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Christmas 2017: Why I’m Hopeful

December 28, 2017

A more human world lies just beyond the edge of the Status Quo.
Readers often ask me to post something hopeful, and I understand why: doom-and-gloom gets tiresome. Human beings need hope just as they need oxygen, and the destruction of the Status Quo via over-reach and internal contradictions doesn’t leave much to be happy about.
The most hopeful thing in my mind is that the Status Quo is devolving from its internal contradictions and excesses. It is a perverse, intensely destructive system with horrific incentives for predation, exploitation, fraud and complicity and few disincentives.
A more human world lies just beyond the edge of the Status Quo.
I know many smart, well-informed people expect the worst once the

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Santa’s Stock Market Rally: Tears of Joy, Or Just Tears?

December 27, 2017

Everyone who believes risk has disappeared has fallen for the con.
Judging by this year’s version of Santa Claus’s reliable year-end stock market rally, risk has vanished, not just in stocks but in bonds, junk bonds, housing, commercial real estate, collectible art–just about the entire spectrum of tradable assets (with precious metals and agricultural commodities among the few receiving coals rather than rallies).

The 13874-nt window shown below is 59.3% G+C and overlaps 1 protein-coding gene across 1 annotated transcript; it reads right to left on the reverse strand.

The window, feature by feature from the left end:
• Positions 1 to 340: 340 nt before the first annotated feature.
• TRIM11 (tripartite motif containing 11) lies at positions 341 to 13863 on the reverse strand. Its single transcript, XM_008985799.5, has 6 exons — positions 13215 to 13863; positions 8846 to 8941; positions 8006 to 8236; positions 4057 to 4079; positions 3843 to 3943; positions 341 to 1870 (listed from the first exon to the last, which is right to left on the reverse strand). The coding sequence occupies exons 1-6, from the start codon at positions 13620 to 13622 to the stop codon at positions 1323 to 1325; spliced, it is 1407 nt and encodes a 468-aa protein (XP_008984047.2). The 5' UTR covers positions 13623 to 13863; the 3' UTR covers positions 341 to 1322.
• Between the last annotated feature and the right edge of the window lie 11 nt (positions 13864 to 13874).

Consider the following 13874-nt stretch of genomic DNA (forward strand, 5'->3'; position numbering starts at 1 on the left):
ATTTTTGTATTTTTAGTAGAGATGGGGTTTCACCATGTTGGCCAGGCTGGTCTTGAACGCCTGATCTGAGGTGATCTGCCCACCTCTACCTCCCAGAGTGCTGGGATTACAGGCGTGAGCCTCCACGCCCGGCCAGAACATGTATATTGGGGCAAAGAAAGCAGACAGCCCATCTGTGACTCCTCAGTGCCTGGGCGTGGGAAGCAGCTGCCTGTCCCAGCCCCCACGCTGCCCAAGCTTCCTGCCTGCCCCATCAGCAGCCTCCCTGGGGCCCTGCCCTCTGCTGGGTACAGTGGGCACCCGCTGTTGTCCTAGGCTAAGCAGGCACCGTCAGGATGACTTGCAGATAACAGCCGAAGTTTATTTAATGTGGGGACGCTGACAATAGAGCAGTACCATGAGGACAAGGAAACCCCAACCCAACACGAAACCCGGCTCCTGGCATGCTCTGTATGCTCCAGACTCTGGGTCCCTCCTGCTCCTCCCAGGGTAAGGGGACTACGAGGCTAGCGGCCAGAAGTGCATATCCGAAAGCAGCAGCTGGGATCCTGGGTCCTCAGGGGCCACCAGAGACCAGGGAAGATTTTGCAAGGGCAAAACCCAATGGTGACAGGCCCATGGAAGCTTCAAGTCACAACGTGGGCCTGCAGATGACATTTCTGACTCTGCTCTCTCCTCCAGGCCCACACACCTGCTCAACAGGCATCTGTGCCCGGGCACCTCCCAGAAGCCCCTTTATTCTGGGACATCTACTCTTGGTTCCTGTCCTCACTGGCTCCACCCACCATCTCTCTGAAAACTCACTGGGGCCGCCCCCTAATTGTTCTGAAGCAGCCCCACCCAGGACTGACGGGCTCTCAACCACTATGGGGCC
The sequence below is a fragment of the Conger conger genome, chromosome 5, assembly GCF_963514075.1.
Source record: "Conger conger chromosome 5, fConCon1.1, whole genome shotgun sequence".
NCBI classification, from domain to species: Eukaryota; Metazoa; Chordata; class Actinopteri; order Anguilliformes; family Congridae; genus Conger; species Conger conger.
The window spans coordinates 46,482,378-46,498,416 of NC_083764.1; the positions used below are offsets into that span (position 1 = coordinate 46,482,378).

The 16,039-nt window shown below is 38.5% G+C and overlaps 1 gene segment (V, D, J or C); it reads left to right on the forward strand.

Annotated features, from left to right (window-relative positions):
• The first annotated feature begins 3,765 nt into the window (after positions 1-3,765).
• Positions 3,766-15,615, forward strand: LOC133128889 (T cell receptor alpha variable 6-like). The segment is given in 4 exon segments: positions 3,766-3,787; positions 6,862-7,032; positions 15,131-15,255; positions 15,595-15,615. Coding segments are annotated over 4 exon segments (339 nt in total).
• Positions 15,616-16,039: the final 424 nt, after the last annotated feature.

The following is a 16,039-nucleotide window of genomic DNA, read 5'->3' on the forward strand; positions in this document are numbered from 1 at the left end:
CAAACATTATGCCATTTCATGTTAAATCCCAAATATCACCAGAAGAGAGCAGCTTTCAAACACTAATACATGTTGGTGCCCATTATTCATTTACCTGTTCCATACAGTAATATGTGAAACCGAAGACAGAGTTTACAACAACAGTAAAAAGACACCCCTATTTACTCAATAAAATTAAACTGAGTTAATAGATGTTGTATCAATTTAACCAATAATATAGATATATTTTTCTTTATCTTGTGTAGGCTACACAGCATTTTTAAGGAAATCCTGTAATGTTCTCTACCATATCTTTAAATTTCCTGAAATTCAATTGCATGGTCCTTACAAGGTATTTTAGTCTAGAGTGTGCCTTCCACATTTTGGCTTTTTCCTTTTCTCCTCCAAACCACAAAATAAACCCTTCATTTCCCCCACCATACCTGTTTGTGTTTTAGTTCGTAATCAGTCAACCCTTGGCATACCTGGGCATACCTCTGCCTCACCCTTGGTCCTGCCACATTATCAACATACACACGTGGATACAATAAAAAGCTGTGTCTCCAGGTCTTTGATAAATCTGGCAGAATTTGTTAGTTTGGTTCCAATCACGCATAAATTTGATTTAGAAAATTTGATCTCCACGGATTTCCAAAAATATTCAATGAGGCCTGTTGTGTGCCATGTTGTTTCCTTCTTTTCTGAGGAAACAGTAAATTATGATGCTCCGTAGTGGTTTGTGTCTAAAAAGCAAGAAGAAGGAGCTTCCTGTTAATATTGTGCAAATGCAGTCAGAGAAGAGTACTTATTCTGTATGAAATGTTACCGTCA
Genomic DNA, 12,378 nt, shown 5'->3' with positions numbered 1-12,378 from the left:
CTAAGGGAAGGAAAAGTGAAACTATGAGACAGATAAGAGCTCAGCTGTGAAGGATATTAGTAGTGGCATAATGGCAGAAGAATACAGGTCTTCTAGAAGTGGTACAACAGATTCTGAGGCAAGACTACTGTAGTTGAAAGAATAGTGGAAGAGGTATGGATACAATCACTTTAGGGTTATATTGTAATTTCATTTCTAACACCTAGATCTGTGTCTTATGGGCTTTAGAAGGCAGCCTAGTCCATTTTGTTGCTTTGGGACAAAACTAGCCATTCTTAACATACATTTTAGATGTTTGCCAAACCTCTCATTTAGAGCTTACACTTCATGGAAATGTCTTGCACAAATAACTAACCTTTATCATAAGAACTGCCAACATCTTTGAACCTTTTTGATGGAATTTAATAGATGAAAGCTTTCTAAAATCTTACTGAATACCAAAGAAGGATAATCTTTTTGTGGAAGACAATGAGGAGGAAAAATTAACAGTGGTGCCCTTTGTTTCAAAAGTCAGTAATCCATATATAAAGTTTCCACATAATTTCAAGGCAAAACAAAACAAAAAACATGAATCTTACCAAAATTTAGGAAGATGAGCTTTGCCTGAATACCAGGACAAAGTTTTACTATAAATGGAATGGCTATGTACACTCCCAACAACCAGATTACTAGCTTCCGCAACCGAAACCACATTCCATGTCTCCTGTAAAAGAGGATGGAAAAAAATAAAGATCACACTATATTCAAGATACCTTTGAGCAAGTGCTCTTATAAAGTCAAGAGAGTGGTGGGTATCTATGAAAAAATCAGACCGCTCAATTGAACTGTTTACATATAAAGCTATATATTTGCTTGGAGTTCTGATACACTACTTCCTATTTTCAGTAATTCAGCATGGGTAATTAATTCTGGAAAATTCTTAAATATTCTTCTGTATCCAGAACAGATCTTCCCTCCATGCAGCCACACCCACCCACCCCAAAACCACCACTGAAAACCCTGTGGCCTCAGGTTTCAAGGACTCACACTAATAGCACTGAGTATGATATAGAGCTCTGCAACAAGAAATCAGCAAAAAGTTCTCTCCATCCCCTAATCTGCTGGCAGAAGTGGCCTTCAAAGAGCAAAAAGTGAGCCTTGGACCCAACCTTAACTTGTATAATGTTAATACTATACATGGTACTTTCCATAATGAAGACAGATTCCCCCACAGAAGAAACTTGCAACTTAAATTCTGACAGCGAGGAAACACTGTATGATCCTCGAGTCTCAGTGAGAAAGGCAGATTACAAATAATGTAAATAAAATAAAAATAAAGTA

One of the maxims of this site is: risk cannot be made to disappear, it can only be cloaked, hedged or offloaded onto others. In other words, when the magician makes the white rabbit disappear, the physical rabbit does not in fact vanish; it is merely transported out of sight of the enthralled audience.

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Regulating Cryptocurrencies–and Why It Matters

December 22, 2017

Nations that attempt to limit cryptocurrencies’ ability to solve these problems will find that protecting high costs and systemic friction will grind their economies into dust.
There’s a great deal of confusion right now about the regulation of cryptocurrencies such as bitcoin. Many observers seem to confuse “regulation” and “banning bitcoin,” as if regulation amounts to outlawing bitcoin.
Further confusing things is the regulation of cryptocurrency exchanges, where cryptocurrencies are bought and sold.
In China, for example, cryptocurrencies are not outlawed, but exchanges were shut down until regulators could get a handle on how to deal with the potential for excesses such as fraud, misrepresentation, etc.
A Wild

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Could Central Banks Dump Gold in Favor of Bitcoin?

December 17, 2017

All of which brings us to the “crazy” idea of backing fiat currencies with cryptocurrencies, an idea I first floated back in 2013, long before the current crypto-craze emerged.
Exhibit One: here’s your typical central bank, creating trillions of units of currency every year, backed by nothing but trust in the authority of the government, created at the whim of a handful of people in a room and distributed to their cronies, or at the behest of their cronies.
And this is a “trustworthy” currency?

Bank of Japan Balance Sheet, 2000 – 2017 – Click to enlarge